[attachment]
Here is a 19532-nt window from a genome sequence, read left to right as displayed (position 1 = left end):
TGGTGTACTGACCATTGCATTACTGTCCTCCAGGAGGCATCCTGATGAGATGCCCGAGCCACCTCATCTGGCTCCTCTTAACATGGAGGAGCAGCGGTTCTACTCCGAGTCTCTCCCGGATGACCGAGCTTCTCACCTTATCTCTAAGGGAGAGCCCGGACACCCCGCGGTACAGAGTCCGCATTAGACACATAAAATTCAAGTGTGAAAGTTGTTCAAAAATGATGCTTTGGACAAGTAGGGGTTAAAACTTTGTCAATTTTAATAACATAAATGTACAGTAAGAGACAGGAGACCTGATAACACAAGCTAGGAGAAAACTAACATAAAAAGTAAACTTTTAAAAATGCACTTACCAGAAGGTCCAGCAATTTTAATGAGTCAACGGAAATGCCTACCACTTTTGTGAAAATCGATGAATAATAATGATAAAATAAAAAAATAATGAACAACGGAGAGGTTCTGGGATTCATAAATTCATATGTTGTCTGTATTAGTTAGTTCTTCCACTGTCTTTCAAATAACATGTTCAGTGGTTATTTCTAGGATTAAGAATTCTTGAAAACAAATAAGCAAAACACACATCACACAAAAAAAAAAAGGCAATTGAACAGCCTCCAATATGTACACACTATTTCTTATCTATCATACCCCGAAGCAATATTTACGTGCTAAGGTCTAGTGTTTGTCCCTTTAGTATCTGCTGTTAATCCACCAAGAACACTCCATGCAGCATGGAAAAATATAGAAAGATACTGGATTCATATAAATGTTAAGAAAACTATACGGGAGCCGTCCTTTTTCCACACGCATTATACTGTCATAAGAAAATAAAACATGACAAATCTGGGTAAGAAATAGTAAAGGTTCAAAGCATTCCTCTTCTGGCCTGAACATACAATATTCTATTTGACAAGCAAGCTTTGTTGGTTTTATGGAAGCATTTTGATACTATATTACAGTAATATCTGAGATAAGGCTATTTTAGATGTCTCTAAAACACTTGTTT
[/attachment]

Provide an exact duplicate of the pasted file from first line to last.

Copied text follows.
Here is a 19532-nt window from a genome sequence, read left to right as displayed (position 1 = left end):
TGGTGTACTGACCATTGCATTACTGTCCTCCAGGAGGCATCCTGATGAGATGCCCGAGCCACCTCATCTGGCTCCTCTTAACATGGAGGAGCAGCGGTTCTACTCCGAGTCTCTCCCGGATGACCGAGCTTCTCACCTTATCTCTAAGGGAGAGCCCGGACACCCCGCGGTACAGAGTCCGCATTAGACACATAAAATTCAAGTGTGAAAGTTGTTCAAAAATGATGCTTTGGACAAGTAGGGGTTAAAACTTTGTCAATTTTAATAACATAAATGTACAGTAAGAGACAGGAGACCTGATAACACAAGCTAGGAGAAAACTAACATAAAAAGTAAACTTTTAAAAATGCACTTACCAGAAGGTCCAGCAATTTTAATGAGTCAACGGAAATGCCTACCACTTTTGTGAAAATCGATGAATAATAATGATAAAATAAAAAAATAATGAACAACGGAGAGGTTCTGGGATTCATAAATTCATATGTTGTCTGTATTAGTTAGTTCTTCCACTGTCTTTCAAATAACATGTTCAGTGGTTATTTCTAGGATTAAGAATTCTTGAAAACAAATAAGCAAAACACACATCACACAAAAAAAAAAAGGCAATTGAACAGCCTCCAATATGTACACACTATTTCTTATCTATCATACCCCGAAGCAATATTTACGTGCTAAGGTCTAGTGTTTGTCCCTTTAGTATCTGCTGTTAATCCACCAAGAACACTCCATGCAGCATGGAAAAATATAGAAAGATACTGGATTCATATAAATGTTAAGAAAACTATACGGGAGCCGTCCTTTTTCCACACGCATTATACTGTCATAAGAAAATAAAACATGACAAATCTGGGTAAGAAATAGTAAAGGTTCAAAGCATTCCTCTTCTGGCCTGAACATACAATATTCTATTTGACAAGCAAGCTTTGTTGGTTTTATGGAAGCATTTTGATACTATATTACAGTAATATCTGAGATAAGGCTATTTTAGATGTCTCTAAAACACTTGTTT